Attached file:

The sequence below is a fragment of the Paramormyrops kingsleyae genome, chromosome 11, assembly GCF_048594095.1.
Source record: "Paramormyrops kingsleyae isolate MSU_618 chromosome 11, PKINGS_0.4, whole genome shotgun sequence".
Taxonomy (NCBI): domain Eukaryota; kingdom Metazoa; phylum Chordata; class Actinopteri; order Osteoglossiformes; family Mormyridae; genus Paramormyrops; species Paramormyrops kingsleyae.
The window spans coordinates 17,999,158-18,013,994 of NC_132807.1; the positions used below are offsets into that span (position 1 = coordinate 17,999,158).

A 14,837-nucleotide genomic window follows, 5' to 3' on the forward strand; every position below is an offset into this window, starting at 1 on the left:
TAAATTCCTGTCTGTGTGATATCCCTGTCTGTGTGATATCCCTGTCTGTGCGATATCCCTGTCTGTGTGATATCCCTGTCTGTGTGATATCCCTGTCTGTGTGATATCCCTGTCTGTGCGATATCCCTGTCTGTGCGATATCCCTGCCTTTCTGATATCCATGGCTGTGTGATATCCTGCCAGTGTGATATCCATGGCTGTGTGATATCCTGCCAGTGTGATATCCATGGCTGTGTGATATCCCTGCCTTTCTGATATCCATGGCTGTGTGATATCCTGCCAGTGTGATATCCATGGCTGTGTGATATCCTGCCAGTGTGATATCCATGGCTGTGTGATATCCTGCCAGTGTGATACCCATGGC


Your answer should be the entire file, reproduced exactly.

The sequence below is a fragment of the Paramormyrops kingsleyae genome, chromosome 11, assembly GCF_048594095.1.
Source record: "Paramormyrops kingsleyae isolate MSU_618 chromosome 11, PKINGS_0.4, whole genome shotgun sequence".
Taxonomy (NCBI): domain Eukaryota; kingdom Metazoa; phylum Chordata; class Actinopteri; order Osteoglossiformes; family Mormyridae; genus Paramormyrops; species Paramormyrops kingsleyae.
The window spans coordinates 17,999,158-18,013,994 of NC_132807.1; the positions used below are offsets into that span (position 1 = coordinate 17,999,158).

A 14,837-nucleotide genomic window follows, 5' to 3' on the forward strand; every position below is an offset into this window, starting at 1 on the left:
TAAATTCCTGTCTGTGTGATATCCCTGTCTGTGTGATATCCCTGTCTGTGCGATATCCCTGTCTGTGTGATATCCCTGTCTGTGTGATATCCCTGTCTGTGTGATATCCCTGTCTGTGCGATATCCCTGTCTGTGCGATATCCCTGCCTTTCTGATATCCATGGCTGTGTGATATCCTGCCAGTGTGATATCCATGGCTGTGTGATATCCTGCCAGTGTGATATCCATGGCTGTGTGATATCCCTGCCTTTCTGATATCCATGGCTGTGTGATATCCTGCCAGTGTGATATCCATGGCTGTGTGATATCCTGCCAGTGTGATATCCATGGCTGTGTGATATCCTGCCAGTGTGATACCCATGGC